Children's Hospital of Michigan/Children's DMC.org
Once Upon a Time
Like me, you may never have heard of fibular hememelia. This post hopes to change all that. You see, once upon a time, I went to college with a group of gals at MSU with whom I have maintained relationships for more than 30 years. Recently, I learned that one of those friends has a daughter who is facing a life-changing surgery this week. Her condition: fibular hememelia. When I heard of this, I knew I had to help get the word out about this beautiful young woman, her struggles and hope for a better tomorrow. Both Emily and her mom agreed to share her story. A very brave girl, indeed. After surgery, she faces up to a year of rehab and treatment, followed by another surgery. What's more, is that she is courageous enough to share about her experiences so that maybe another child can benefit. Here is her story, told by her mother, my friend:
Emily is a 15 year old girl who was born with a limb deformity called fibular hememelia. She is missing part of her fibula, ankle bone and her little toe.Her right foot was twisted backwards (see photo).
Emily as a baby. Prior to any surgery.
She had surgery at 6 months old to correct her foot (see photo below) so she could learn to walk. As she grew, the left leg grew normally, but the right leg didn't and the length discrepancy has grown every year. Now her right leg is almost 4 inches shorter than the left so she walks with a pronounced limp. Kids can be cruel and she has been teased frequently.
Emily after her surgery at 6 months of age.
No Great Treatment Options
Cutting Edge TreatmentWe have been seeking treatment for years but the options were so hideous (amputation, or the popular external fixater cuff with pins sticking out of the leg). There is a huge risk of infection with the latter treatment. We would never consider amputation. The only two hospitals in Michigan that deal with this disability are the University of Michigan medical center and Children's Hospital of Detroit.
The surgery will take place at Children's Hospital of Michigan, underThere is a brand new, cutting edge procedure that was just approved in the United States and has never been performed in Michigan. The new technique is called "Precice Nail" and is performed by cutting the bone and inserting a "nail." Four times a day for seven months we will apply an extremely strong magnet that will lengthen the bone. Everything is internal.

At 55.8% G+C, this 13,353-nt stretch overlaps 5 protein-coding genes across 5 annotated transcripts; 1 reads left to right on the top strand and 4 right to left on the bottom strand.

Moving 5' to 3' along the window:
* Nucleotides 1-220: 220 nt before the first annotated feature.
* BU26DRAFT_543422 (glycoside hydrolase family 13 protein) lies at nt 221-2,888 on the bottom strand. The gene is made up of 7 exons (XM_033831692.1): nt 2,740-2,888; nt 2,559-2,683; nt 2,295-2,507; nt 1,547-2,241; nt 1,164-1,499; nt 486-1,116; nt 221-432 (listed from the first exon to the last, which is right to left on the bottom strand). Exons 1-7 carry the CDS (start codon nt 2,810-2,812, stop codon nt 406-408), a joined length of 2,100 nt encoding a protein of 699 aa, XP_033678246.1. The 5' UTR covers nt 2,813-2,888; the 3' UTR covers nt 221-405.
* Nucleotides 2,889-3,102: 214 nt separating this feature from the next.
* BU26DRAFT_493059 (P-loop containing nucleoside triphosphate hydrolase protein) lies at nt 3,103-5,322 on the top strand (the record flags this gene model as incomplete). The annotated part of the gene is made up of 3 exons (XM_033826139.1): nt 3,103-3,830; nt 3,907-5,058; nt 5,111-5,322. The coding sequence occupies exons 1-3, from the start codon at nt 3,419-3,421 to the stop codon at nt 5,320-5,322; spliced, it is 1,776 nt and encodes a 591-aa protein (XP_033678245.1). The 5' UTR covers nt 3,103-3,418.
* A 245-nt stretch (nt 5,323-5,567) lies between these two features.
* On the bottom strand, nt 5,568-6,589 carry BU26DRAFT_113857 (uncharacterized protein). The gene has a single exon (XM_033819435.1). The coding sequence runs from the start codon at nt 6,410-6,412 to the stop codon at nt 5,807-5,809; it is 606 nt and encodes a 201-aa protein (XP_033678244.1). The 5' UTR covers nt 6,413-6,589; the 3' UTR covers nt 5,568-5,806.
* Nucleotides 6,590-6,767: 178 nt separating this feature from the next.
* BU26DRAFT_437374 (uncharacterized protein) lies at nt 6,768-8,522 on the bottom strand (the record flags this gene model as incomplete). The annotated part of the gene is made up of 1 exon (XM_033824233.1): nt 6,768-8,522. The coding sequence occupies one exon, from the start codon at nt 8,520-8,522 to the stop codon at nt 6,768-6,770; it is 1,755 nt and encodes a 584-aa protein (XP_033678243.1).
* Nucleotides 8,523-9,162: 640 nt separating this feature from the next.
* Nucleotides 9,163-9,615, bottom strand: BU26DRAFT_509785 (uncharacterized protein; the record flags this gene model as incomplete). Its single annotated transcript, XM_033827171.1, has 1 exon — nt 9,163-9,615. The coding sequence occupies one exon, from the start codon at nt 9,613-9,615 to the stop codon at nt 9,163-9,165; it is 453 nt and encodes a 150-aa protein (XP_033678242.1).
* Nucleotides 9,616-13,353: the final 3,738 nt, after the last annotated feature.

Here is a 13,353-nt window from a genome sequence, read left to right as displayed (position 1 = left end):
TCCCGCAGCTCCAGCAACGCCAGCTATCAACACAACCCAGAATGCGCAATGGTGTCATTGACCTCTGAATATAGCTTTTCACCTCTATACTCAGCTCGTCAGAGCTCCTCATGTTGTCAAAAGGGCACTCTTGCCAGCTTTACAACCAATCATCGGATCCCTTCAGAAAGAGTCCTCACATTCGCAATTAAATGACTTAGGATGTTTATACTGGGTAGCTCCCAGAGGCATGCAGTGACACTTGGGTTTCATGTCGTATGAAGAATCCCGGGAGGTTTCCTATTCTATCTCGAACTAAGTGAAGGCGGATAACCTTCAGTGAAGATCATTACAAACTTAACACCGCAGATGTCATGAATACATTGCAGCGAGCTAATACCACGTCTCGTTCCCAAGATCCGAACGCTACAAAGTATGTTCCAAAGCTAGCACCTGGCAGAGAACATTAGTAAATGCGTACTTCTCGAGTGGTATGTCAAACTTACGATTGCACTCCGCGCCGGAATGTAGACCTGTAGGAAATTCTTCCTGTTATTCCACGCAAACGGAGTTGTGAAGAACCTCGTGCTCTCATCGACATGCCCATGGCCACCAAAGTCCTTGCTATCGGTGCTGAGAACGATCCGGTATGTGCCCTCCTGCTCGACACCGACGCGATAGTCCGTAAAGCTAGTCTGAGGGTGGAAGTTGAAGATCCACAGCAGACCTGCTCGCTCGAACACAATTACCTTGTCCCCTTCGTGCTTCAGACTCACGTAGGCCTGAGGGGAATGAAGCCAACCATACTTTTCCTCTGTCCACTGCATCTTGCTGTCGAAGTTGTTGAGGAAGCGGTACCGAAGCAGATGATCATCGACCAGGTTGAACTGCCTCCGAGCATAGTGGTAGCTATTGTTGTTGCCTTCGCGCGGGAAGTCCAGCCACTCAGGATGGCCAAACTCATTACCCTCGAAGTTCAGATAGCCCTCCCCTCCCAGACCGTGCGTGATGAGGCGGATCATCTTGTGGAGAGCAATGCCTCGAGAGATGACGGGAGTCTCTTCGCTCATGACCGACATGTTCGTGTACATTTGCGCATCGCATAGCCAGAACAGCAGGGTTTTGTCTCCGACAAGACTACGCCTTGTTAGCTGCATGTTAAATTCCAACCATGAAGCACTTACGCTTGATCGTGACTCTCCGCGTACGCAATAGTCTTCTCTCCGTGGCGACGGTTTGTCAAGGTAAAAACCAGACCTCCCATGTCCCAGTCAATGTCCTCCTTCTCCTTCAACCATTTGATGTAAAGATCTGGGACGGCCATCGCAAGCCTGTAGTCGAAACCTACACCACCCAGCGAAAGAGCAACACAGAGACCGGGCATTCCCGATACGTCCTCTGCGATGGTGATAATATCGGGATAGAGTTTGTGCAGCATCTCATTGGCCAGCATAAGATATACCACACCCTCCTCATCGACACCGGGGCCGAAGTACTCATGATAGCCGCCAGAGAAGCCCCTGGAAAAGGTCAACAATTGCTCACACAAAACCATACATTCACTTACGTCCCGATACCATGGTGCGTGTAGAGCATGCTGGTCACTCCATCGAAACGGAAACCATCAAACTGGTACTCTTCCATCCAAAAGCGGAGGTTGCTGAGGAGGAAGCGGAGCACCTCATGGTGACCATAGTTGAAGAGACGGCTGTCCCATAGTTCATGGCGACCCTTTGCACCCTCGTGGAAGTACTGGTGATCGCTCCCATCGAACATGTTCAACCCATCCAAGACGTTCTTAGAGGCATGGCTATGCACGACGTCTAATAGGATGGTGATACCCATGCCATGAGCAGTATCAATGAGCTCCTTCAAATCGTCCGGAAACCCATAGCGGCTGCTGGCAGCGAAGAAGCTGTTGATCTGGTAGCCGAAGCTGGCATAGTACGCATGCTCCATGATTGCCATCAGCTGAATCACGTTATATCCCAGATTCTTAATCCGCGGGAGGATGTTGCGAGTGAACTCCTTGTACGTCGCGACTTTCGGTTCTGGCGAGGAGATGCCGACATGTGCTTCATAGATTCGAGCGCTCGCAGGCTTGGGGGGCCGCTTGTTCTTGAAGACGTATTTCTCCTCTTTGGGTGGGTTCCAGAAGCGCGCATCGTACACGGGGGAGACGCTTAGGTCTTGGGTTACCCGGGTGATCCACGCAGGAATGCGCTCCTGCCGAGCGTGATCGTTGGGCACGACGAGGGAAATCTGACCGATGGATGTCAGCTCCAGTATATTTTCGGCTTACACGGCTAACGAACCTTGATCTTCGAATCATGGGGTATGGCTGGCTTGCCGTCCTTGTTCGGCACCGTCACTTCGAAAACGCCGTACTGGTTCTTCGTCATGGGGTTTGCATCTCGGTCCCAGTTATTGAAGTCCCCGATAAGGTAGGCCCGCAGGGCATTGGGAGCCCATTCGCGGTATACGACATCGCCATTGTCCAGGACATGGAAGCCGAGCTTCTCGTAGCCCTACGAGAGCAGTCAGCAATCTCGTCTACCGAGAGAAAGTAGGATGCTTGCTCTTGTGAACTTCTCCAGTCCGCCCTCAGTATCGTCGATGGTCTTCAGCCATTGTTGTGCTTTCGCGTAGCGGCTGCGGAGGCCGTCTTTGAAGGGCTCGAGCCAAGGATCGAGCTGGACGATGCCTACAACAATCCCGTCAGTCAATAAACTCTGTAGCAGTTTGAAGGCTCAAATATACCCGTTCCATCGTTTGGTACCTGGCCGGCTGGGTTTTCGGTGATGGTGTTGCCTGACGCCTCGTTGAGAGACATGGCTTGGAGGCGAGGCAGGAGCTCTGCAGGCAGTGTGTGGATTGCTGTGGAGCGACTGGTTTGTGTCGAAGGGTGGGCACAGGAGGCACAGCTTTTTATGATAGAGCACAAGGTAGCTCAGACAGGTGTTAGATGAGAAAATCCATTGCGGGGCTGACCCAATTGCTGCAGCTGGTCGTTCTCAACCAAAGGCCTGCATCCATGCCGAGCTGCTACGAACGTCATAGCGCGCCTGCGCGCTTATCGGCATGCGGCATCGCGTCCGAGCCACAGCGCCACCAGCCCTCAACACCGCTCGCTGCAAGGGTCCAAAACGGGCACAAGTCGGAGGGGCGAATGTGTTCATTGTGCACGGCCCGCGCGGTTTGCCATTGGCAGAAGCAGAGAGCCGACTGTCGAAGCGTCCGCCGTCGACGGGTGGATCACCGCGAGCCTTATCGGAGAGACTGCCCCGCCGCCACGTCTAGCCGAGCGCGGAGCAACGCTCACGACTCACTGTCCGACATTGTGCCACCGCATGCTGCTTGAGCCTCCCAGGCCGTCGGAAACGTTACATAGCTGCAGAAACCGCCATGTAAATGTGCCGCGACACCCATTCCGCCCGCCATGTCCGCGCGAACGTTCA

the skilled hands of Emily's surgeon, Dr. Ahmed Bazzi, this week.
Pain, but Gain
The most difficult and painful part of the procedure is the physical therapy to lengthen the muscles and tissues along with the bone. It is excruciatingly painful. After 7 months, or as long as she can tolerate, she will have another surgery to remove the nail and another long pin that will be inserted to stabilize her ankle throughout the process. After that, she will a boot on her foot for several weeks while everything stabilizes, so when it's all said and done, the process will probably take close to a year.
It's Not Over, Yet!This is a huge undertaking for Emily and the family and all good wishes are appreciated!
Now you know the story can't end here! If you've ever had a child who faced a medical issue, you know how imperative support can be. If your child has never faced a major medical issue, you are likely filled with gratitude. Chances are, if you read this blog, you are concerned about social-emotional skills and teaching your child to reach out and be kind to everyone. Sometimes that includes perfect strangers. They always say the true measure of our kindness is when we do something for someone who can never pay us back. Here's your chance.
Let's show Emily some love by sending cards, letters and even hand-drawn pictures from your little ones to brighten up Emily's recovery period, which will be a long one. Let's show some Kidlutions' lovin' to a gal who could use your support.
Send your greetings and good wishes to:
1301 West Long Lake Road, Suite 300
Troy, MI 48098
Emily's recovery will be a long, arduous journey. There are plans in place to start a facebook page to support her over the long haul. Please check back here soon, to find all the details.
Thanks from the bottom of my heart!
Oh, and One More Thing
The day this posts is Emily's birthday! It will be the last birthday she spends with one leg much longer than the other. Now, that's something to celebrate!
Happy Birthday, Emily!